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‘Stranger Things’ Phones Home

The new Netflix show taps into the ’80s childhood imagination


Stranger Things is like Epcot Center. It takes something people are interested in and creates a world for them to visit. This world has the hallmarks of a place you know — maybe it’s something you remember, or a place you’ve imagined. Only, there have been improvements. It is a near-perfect version of that place, and when everything is clicking, it can feel like a better alternative to the one you are in.

For Epcot, the idea was the future, the world it created was an amusement park, and the improvements went toward a quasi-utopian crowd experience — lines that were always moving, an uncanny cleanliness, and the subtle loop of music playing as you visit.

For Stranger Things, the idea is the wonder of ’80s kid-sci-fi — a childhood most people have only experienced through movies. The eight-episode Netflix series, created by Matt and Ross Duffer (Hidden, Wayward Pines), plays with the intoxicating idea of a small town being confronted with a big universe. It’s set in the Reagan era of nuclear families, late–Cold War paranoia (remember the other Star Wars?), analog-to-digital technology (Casio watches, CB radios, etc.), and alternative popular culture hitting middle America. Where Steven Spielberg presented an idyllic vision of contemporary small-town life being upended by extraterrestrial visitors, the Duffer brothers have focused on creating an idyllic vision of Spielberg’s vision. This is reboot — not just of a single property, but an entire subgenre — as high art, diving deep into a set of plot points and visual cues while subtly revising some of the surrounding circumstances.

The basic setup: Stranger Things is set in Hawkins, Indiana, in 1983. It follows a group of X-Men comic–trading, Dungeons & Dragons–playing, Marty McFly–vest-wearing, BMX-riding cabbage patch kids. One night, one of them goes missing. There’s a distraught mother, a Difficult Man local chief of police, a conflicted older sister, a moody older brother who listens to Joy Division, a popular rich kid who thinks he looks like Tom Cruise in Risky Business, and a government conspiracy at the heart of it all.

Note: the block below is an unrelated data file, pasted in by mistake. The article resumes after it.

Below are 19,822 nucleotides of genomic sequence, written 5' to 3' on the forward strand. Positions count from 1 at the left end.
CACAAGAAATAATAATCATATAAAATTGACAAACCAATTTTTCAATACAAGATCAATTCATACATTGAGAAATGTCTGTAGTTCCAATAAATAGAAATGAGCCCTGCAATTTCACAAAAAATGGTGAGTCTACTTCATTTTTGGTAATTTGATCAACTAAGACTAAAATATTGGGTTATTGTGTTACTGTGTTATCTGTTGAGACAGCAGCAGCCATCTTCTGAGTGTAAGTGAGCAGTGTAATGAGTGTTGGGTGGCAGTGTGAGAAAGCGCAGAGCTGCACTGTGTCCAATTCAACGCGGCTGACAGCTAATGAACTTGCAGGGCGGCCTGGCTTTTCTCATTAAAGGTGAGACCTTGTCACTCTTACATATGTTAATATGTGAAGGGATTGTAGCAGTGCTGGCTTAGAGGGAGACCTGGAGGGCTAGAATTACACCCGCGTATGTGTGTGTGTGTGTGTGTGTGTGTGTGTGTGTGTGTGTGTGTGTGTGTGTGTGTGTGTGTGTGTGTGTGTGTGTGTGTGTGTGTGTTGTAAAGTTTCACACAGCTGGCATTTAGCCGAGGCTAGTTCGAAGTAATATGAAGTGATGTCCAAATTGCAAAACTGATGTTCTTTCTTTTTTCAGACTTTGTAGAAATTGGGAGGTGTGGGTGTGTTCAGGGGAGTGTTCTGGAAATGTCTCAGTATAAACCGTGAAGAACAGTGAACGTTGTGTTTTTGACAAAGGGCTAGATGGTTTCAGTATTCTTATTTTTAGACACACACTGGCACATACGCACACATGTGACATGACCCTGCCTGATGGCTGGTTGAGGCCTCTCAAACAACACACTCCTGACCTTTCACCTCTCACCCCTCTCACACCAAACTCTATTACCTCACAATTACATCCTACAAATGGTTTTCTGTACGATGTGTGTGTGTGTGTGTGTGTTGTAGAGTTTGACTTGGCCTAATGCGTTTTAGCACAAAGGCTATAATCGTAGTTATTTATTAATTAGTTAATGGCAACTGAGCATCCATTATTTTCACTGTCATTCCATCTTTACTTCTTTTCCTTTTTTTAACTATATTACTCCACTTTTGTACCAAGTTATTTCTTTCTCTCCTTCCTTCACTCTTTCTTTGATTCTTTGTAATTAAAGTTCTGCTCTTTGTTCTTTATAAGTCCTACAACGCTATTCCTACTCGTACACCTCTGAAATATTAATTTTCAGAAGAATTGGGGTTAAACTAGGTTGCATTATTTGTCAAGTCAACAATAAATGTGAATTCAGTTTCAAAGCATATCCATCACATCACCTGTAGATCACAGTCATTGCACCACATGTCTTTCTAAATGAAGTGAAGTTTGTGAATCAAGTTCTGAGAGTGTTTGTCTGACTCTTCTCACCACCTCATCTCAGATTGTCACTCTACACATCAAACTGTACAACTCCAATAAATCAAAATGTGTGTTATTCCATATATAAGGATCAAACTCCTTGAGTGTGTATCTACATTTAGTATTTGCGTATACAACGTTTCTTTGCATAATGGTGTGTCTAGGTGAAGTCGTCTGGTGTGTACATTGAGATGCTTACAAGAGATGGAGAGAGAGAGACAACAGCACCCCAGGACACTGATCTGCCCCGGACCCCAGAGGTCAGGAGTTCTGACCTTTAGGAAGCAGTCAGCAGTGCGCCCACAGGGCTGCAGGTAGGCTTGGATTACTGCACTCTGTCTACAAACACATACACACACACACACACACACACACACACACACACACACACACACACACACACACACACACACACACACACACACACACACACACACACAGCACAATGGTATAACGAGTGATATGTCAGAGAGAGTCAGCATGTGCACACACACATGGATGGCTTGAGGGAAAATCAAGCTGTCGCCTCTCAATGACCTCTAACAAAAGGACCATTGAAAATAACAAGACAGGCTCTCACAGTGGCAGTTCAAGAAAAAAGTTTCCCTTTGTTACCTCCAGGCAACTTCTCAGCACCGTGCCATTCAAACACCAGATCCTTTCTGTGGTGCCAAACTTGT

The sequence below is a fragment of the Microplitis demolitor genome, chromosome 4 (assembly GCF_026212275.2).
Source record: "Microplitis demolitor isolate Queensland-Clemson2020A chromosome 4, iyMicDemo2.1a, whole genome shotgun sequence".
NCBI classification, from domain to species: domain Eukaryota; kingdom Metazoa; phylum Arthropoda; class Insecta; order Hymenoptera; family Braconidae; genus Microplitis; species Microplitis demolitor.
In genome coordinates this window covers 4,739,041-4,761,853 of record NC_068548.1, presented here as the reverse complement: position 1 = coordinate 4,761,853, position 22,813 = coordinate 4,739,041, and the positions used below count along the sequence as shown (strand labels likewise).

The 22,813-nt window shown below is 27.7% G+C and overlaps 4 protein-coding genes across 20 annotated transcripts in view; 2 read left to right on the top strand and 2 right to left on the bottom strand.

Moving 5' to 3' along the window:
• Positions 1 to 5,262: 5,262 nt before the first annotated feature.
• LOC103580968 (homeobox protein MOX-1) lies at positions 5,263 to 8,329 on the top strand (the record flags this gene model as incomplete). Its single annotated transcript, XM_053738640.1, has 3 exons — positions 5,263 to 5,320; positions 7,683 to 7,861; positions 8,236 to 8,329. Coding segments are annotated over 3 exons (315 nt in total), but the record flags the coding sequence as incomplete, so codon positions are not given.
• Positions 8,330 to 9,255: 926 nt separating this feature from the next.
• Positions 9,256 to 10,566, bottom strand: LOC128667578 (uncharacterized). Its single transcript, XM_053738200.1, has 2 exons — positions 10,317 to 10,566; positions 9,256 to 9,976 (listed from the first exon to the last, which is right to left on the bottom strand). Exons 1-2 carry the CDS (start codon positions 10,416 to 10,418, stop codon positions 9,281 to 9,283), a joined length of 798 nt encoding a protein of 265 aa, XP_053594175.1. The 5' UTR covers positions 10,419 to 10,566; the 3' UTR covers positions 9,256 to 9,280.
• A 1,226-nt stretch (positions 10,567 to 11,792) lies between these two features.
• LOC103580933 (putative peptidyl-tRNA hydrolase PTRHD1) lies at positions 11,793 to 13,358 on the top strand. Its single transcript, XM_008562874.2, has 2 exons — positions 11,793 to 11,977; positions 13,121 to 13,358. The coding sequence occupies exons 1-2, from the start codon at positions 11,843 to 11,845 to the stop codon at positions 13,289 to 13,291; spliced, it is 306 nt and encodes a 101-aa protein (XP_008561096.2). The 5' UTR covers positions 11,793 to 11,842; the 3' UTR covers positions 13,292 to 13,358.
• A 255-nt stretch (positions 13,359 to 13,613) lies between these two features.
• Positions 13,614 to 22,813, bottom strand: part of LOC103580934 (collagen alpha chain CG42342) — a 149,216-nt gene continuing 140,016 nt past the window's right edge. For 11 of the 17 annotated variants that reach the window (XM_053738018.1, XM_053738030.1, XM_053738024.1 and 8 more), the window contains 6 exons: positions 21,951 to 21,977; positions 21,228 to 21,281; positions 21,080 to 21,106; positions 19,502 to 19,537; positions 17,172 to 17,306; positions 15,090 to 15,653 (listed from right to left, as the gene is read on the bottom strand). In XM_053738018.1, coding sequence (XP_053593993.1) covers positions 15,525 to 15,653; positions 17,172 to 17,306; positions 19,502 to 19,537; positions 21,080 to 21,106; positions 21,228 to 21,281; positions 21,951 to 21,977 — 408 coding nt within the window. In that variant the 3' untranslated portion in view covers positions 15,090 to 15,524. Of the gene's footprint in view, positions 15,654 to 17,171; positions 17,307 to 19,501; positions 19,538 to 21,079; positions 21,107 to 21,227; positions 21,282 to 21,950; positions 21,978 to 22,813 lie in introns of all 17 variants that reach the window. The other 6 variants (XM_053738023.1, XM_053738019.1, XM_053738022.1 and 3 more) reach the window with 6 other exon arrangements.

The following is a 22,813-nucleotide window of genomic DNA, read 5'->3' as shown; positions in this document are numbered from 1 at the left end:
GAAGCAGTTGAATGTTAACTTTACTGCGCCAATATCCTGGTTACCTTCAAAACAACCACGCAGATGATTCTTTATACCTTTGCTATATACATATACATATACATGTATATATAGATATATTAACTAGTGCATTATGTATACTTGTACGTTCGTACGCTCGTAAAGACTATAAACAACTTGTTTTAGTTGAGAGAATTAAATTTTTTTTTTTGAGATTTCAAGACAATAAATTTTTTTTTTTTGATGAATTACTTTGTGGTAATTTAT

"I didn’t want the film to look like it was made in 1979, but I wanted it to look the way we remember films looking from 1979." That was J.J. Abrams talking about his 2011 Spielberg-produced, Spielberg-homage Super 8, but it could have just as easily been the Duffer brothers talking about Stranger Things.

Starting with Super 8, there have been several explicit acts of VHS Core — a term we can use to loosely describe films that mix sci-fi adventure, varying degrees of horror, and coming-of-age innocence, while relying heavily on the cinematic style of Spielberg, Richard Donner, John Carpenter, and Tobe Hooper. It’s a reductive generalization of the work of several distinct filmmakers, but just go with me for a second. The Guest, It Follows, and Midnight Special are all recent examples of people who grew up with Spielberg, Carpenter, and James Cameron now making movies of their own. This is their childhood; we’re just living in it.

Stranger Things is VHS Core, and the Duffer brothers have an abandoned Blockbuster’s worth of reference points. There are hints of Flight of the Navigator, The Last Starfighter, The Goonies, and D.A.R.Y.L. The kids have the group dynamics of Stand by Me and the adorable nerdiness of the Explorers.

There are lens flares, dolly zooms, and Spielberg Faces galore, and the score is an explicit nod to Carpenter’s Halloween music.

The pervading influence of VHS Core on filmmakers has a lot to do with repetition. When I was kid, back in the early-to-mid-’80s, I would go to a tiny video store down the street from my house called The Movie People. It had a small selection — maybe a dozen shelves — and exorbitant late fees. And I loved it. That’s where I rented movies like Krull, The Last Starfighter, and Spacehunter: Adventures in the Forbidden Zone for the first time, and the 100th time. None of those titles is making an AFI list any time soon, but I would watch them over, and over, and over again. Everything about them — the story beats, the off-brand Han Solo sense of humor, the music, the romance — was incredibly formative. There just wasn’t that much stuff. So we watched the stuff we had a lot. It was bound to have an impact.